FFD2012

kaesha_nikovana

The Ramblings of a Seamstress, Gardener, Chicken Keeper, and Housewife

Proof of My Adventures (and Misadventures!)


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FFD2012
kaesha_nikovana

Late Victorian Reticule, aka The Taco Purse

Taco Purse 1

I can't take credit for the cheeky name - that's all jenthompson's doing!  It really is very taco-like though.  There's an understructure of plastic needlepoint canvas to help the frame of the purse in shape.  There are two half-circle shapes for the sides and a small thin rectangle for the bottom.  The outer fabric and inner lining act as a hinge.  The gold colored silk is a separate pouch that was hand sewn into the frame after everything else was completed.  The pattern didn't call for it, but I hand-tacked the pouch to the upper sides to keep it from collapsing on itself in the event I'm not carry much in the purse (though that seems unlikely!)  This is my second successful piping of an item.  Well, I call it a success but I can still see places where there's room for improvement.
Taco Purse 2
Taco Purse 3
Taco Purse 4
Candlelight 2013 1

After I finished the purse I thought it was kind of ridiculous - so small and oh-so-overdecorated.  The more I looked at it the more it grew on me.  I found that despite its small size, it actually holds everything I planned to carry and more.  Success!!!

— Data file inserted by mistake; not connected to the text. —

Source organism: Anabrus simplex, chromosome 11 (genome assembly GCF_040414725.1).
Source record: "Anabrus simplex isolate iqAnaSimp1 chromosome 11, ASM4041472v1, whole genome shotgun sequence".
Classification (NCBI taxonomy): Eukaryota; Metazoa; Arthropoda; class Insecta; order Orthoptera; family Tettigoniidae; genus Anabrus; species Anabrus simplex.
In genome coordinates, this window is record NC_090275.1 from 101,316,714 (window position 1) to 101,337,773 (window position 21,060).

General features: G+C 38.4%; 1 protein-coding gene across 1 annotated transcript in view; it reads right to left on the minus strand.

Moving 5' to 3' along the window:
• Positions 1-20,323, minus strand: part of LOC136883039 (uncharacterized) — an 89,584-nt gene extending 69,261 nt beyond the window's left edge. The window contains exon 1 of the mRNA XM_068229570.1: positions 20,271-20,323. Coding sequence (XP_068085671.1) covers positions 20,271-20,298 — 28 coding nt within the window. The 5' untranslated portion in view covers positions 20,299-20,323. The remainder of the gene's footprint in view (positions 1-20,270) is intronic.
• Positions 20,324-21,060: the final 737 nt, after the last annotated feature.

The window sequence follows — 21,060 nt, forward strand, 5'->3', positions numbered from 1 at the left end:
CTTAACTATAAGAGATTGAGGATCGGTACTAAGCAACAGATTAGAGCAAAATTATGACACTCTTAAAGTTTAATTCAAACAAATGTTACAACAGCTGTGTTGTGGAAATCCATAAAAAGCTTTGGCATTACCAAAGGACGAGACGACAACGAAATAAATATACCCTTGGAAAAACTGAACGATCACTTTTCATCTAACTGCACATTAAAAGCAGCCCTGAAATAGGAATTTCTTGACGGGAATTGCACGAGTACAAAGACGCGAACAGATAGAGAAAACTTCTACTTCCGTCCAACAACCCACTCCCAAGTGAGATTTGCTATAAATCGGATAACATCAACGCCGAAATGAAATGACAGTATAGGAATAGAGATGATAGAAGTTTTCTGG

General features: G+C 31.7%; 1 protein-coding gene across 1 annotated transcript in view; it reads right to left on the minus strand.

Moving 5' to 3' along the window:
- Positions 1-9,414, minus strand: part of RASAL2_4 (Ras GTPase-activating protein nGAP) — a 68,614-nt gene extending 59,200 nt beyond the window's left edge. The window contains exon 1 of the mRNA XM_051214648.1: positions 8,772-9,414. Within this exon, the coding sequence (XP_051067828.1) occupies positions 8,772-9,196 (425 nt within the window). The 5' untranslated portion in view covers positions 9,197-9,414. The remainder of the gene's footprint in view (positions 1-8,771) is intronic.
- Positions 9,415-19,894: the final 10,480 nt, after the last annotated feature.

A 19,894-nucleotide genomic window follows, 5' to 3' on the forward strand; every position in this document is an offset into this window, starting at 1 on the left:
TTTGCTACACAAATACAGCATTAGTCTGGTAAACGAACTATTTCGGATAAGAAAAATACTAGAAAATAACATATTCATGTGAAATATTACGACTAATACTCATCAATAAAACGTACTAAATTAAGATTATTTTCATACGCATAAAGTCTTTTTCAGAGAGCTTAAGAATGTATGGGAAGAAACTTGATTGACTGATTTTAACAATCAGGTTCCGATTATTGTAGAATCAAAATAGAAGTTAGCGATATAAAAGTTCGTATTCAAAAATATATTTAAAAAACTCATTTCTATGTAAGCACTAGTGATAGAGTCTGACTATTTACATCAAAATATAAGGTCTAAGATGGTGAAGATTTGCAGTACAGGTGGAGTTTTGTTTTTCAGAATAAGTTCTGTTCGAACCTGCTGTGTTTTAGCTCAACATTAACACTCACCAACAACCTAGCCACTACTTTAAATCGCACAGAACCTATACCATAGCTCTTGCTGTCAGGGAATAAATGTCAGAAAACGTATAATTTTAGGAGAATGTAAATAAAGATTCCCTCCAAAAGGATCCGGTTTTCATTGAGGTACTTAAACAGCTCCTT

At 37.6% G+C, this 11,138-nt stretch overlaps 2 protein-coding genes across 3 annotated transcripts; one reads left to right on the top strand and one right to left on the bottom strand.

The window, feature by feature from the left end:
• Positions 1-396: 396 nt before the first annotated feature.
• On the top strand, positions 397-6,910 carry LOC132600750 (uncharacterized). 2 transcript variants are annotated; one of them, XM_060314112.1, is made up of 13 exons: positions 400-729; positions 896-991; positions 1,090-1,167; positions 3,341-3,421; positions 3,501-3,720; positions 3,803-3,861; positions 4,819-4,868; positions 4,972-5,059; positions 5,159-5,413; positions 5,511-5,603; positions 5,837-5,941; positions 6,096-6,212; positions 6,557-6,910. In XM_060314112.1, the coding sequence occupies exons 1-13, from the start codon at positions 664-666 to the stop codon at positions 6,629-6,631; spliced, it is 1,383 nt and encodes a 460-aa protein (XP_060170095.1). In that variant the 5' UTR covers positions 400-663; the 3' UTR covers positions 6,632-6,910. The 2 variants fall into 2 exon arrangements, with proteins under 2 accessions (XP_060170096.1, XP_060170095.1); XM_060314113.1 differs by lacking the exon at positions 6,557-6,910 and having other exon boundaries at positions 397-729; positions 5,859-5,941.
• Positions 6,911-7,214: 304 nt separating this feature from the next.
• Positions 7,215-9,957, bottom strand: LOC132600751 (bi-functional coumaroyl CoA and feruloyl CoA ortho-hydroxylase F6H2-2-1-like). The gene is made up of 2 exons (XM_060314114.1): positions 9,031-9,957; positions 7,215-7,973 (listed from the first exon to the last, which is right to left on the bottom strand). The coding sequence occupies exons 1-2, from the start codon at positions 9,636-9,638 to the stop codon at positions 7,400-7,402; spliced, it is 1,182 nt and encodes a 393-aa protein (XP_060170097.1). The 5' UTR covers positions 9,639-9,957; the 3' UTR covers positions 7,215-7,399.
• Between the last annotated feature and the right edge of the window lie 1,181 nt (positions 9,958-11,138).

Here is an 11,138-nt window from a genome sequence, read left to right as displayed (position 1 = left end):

The Challenge:  #26: Celebrate!

Fabric:  Velvet (poly), cotton twill, silk shantung

Pattern: Butterick 4411, view A.

Year: According to the pattern itself, 1890-1910.  However, I found one almost exactly like it in Fashions of the Gilded Age, which would place it late 1870's - early 1880's.

Notions:  Plastic needlepoint canvas, interfacing, ribbon, cording with a lip, cording without a lip, tassels, gold trim, thread, Fray Check.

How historically accurate is it?  The shape and size are probably dead on, but absolutely none of the materials or decorative choices are authentic.  Construction was a combination of hand and machine sewing, but I imagine it would have been mostly hand-sewn back in the day due to its fiddly nature.  In light of all that, I'll say 50%.

Hours to complete:  3-4.  I thought it would be quicker, but there are lots of steps that, when combined, do take a fair amount of time for such a small accessory.

First worn:  This past Saturday, December 14th, for the Candlelight celebration at Dallas Heritage Village.

Total cost:  Everything came from the stash, so essentially free!  I used leftover bits of fabric and trims so the exact dollar amount is hard to calculate.  Under $10 is as close as I can really get!

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Love it! You look wonderful! A wacky purse makes such a nice finishing touch.

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